Amazon Has Created the Blueprint for American Cities



What will the next successful cities have in common?

Photographer: Frederic J. Brown/AFP/Getty Images

Everyone's got a theory about where Amazon should put its second North America headquarters. I came up with a list of six cities, and both Brookings and the New York Times offer well-thought-out lists of contenders. There are perhaps a dozen or more cities that would plausibly work. That fact alone is revealing.

That Amazon has such wide latitude shows the end of the "installation age" of technology, when innovation was the goal and proximity to tech peers was key. An epochal shift to the "deployment age," when established technologies become more established, will have big implications for cities and the U.S. economy.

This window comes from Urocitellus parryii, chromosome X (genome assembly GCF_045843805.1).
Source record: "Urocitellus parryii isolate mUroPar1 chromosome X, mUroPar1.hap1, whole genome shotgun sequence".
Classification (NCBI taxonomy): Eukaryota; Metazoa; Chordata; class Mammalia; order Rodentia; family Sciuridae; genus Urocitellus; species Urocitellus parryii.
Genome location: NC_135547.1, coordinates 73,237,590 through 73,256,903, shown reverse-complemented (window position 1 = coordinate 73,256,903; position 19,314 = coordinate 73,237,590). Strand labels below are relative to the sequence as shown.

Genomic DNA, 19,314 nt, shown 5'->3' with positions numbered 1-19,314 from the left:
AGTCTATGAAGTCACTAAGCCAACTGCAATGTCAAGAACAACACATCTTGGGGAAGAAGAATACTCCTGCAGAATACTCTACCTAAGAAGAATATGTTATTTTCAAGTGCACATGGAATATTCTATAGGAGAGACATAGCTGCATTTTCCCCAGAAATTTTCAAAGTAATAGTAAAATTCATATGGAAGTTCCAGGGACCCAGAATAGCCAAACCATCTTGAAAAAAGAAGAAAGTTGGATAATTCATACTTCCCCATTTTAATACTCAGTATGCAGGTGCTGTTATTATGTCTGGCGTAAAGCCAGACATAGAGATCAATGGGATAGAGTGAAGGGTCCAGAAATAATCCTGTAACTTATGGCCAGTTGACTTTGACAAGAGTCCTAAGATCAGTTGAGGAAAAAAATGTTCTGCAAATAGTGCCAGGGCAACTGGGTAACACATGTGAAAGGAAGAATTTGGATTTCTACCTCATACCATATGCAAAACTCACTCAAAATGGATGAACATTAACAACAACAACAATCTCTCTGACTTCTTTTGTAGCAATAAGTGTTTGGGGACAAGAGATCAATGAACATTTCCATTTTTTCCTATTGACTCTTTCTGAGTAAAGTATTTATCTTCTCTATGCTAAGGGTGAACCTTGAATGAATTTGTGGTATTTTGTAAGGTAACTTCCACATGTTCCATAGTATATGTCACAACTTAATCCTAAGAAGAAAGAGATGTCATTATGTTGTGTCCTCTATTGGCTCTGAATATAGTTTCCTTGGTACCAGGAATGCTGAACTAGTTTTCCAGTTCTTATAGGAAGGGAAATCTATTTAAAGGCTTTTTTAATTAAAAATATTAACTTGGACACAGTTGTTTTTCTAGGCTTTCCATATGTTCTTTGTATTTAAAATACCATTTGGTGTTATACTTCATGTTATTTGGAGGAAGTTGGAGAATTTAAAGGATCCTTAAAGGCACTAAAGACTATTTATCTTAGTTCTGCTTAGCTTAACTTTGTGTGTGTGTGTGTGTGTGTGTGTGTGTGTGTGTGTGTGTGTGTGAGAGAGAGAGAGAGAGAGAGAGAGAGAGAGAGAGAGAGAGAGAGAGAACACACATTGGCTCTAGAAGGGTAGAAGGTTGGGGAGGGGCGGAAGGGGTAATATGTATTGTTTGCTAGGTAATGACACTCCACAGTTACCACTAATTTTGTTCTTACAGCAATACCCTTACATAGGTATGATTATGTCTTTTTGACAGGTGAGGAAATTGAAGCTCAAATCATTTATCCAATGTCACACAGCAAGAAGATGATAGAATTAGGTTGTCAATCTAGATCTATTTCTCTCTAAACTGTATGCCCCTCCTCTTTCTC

The installation age of tech is mostly what we've seen in Silicon Valley over the past 25 years: the creation of new technologies like the internet, smartphones and social media. Creative destruction and disruption. Companies founded by college dropouts that became huge, seemingly overnight. Widening economic inequality. Extreme geographic clustering of innovation and economic activity — mostly in the San Francisco Bay Area, with a secondary node of activity in Seattle.



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